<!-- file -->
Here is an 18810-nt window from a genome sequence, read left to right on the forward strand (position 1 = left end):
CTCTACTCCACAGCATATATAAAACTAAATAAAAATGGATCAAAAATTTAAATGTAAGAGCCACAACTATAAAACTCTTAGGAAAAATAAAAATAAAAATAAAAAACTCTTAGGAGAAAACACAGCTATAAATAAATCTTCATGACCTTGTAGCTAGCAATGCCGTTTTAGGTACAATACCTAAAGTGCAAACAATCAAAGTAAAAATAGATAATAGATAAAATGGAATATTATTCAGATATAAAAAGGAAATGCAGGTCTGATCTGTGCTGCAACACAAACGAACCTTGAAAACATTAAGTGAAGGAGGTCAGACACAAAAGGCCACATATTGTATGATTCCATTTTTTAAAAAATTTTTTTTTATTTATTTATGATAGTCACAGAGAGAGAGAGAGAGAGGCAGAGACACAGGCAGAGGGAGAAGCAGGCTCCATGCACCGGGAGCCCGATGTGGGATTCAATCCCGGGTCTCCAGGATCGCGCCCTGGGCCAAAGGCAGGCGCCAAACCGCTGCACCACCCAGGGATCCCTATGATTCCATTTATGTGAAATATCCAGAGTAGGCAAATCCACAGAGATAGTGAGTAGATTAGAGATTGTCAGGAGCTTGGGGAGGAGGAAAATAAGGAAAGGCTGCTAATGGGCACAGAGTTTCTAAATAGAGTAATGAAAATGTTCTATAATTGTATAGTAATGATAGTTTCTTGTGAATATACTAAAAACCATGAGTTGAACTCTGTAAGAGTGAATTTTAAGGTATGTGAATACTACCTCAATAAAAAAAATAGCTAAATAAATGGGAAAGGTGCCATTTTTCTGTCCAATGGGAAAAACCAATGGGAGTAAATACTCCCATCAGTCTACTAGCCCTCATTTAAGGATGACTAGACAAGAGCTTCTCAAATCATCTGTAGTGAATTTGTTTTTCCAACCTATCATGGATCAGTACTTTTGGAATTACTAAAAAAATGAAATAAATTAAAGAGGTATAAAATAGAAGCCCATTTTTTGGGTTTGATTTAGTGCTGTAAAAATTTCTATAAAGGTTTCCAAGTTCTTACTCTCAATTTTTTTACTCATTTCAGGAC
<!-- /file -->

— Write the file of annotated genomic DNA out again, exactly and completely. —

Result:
Here is an 18810-nt window from a genome sequence, read left to right on the forward strand (position 1 = left end):
CTCTACTCCACAGCATATATAAAACTAAATAAAAATGGATCAAAAATTTAAATGTAAGAGCCACAACTATAAAACTCTTAGGAAAAATAAAAATAAAAATAAAAAACTCTTAGGAGAAAACACAGCTATAAATAAATCTTCATGACCTTGTAGCTAGCAATGCCGTTTTAGGTACAATACCTAAAGTGCAAACAATCAAAGTAAAAATAGATAATAGATAAAATGGAATATTATTCAGATATAAAAAGGAAATGCAGGTCTGATCTGTGCTGCAACACAAACGAACCTTGAAAACATTAAGTGAAGGAGGTCAGACACAAAAGGCCACATATTGTATGATTCCATTTTTTAAAAAATTTTTTTTTATTTATTTATGATAGTCACAGAGAGAGAGAGAGAGAGGCAGAGACACAGGCAGAGGGAGAAGCAGGCTCCATGCACCGGGAGCCCGATGTGGGATTCAATCCCGGGTCTCCAGGATCGCGCCCTGGGCCAAAGGCAGGCGCCAAACCGCTGCACCACCCAGGGATCCCTATGATTCCATTTATGTGAAATATCCAGAGTAGGCAAATCCACAGAGATAGTGAGTAGATTAGAGATTGTCAGGAGCTTGGGGAGGAGGAAAATAAGGAAAGGCTGCTAATGGGCACAGAGTTTCTAAATAGAGTAATGAAAATGTTCTATAATTGTATAGTAATGATAGTTTCTTGTGAATATACTAAAAACCATGAGTTGAACTCTGTAAGAGTGAATTTTAAGGTATGTGAATACTACCTCAATAAAAAAAATAGCTAAATAAATGGGAAAGGTGCCATTTTTCTGTCCAATGGGAAAAACCAATGGGAGTAAATACTCCCATCAGTCTACTAGCCCTCATTTAAGGATGACTAGACAAGAGCTTCTCAAATCATCTGTAGTGAATTTGTTTTTCCAACCTATCATGGATCAGTACTTTTGGAATTACTAAAAAAATGAAATAAATTAAAGAGGTATAAAATAGAAGCCCATTTTTTGGGTTTGATTTAGTGCTGTAAAAATTTCTATAAAGGTTTCCAAGTTCTTACTCTCAATTTTTTTACTCATTTCAGGAC